The Aleph Blog » Blog Archive » The Best of the Aleph Blog, Part 1

The Best of the Aleph Blog, Part 1

We’re coming up on the fourth blogoversary for the Aleph Blog next month, so I wanted to do something a number of readers asked me to do — create a list of my best posts, with a little commentary.  I’m going to do it in segments of three months each, so that should be 16 posts by the time I am done.

Our first period goes from February-April 2007.  I wrote a lot on the panic after the Chinese market fell dramatically.  I also got Cemex and Deerfield Capital dreadfully wrong.  But here are the high points of that quarter:

What is Liquidity?

Liquidity is not a simple concept.  Depending on the situation, it can mean different things.

Helpfully, Martin Barnes, of BCA Research, an economic research firm, has laid out three ways of looking at liquidity. The first has to do with overall monetary conditions: money supply, official interest rates and the price of credit. The second is the state of balance sheets—the share of money, or things that can be exchanged for it in a hurry, in the assets of firms, households and financial institutions. The third, financial-market liquidity, is close to the textbook definition: the ability to buy and sell securities without triggering big changes in prices.

Pretty good, but it could be better. These are correlated phenomena. Times of high liquidity exist when parties are willing to take on fixed commitments for seemingly low rewards. Credit spreads are tight. Credit is growing more rapidly than the monetary base. Banks are willing to lend at relatively low spreads over Treasuries. Same for corporate bond investors. And, if you are trying to generate income by selling options, it almost doesn’t matter what market you are trading. Implied volatilities are low, so you realize less premium, while giving up flexibility (or, liquidity).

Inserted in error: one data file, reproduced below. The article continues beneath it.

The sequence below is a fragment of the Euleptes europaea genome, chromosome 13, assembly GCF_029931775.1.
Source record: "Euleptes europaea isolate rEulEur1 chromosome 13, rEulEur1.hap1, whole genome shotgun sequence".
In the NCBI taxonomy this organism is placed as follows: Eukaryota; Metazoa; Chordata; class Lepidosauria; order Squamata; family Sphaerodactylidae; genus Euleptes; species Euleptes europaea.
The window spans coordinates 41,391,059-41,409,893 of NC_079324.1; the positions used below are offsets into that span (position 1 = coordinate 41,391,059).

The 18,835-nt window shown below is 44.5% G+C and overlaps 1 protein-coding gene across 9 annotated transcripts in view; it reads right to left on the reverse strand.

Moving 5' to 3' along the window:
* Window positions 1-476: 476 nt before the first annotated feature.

Yield = Poison

When everyone is grasping for yield, that is the time to avoid it, and aim for capital gains.  That is what I am doing now.

Bicycle Stability Versus Table Stability

A bicycle has to keep on moving to stay upright. A table does not have to move to stay upright, and only a severe event will upend a large table.

The main point there was to ask yourself what happens to your investments if the finance markets ever shut for a while.  Not that that scenario was likely to happen.

Getting Your Portfolio in Better Shape

Getting Your Portfolio in Better Shape, Part 2

Two part series on how I make changes to my portfolio.

Your Money or Your Job! (Or Both!)

Commentary on the buyout of Tribune.  Sadly, I was proven right on this one.  Sam Zell ended up making those at Tribune worse off.

Let Them Eat Yield!

More in the vein of Yield = Poison.  Sage words in a hot fixed income market that was about to blow.

Too Many Vultures, Too Little Carrion

I got it right that subprime auctions were not a sign of strength.

International Diversification

It’s a good thing, but it is not a free lunch.

Why Financial Stocks Are Harder to Analyze

The main problem is that the cash flow statement is meaningless, but I try to put a little more meat on the bones.


So much for the first three months.  I hope you enjoy this series, as I highlight the best of the past.

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One Response to The Best of the Aleph Blog, Part 1

  1. [...] This post was mentioned on Twitter by tom brakke, seriouslystocks. seriouslystocks said: The Best of the Aleph Blog, Part 1: We’re coming up on the fourth blogoversary for the Aleph Blog… #stocks #bonds [...]


David Merkel is an investment professional, and like every investment professional, he makes mistakes. David encourages you to do your own independent "due diligence" on any idea that he talks about, because he could be wrong. Nothing written here, at RealMoney, Wall Street All-Stars, or anywhere else David may write is an invitation to buy or sell any particular security; at most, David is handing out educated guesses as to what the markets may do. David is fond of saying, "The markets always find a new way to make a fool out of you," and so he encourages caution in investing. Risk control wins the game in the long run, not bold moves. Even the best strategies of the past fail, sometimes spectacularly, when you least expect it. David is not immune to that, so please understand that any past success of his will be probably be followed by failures.

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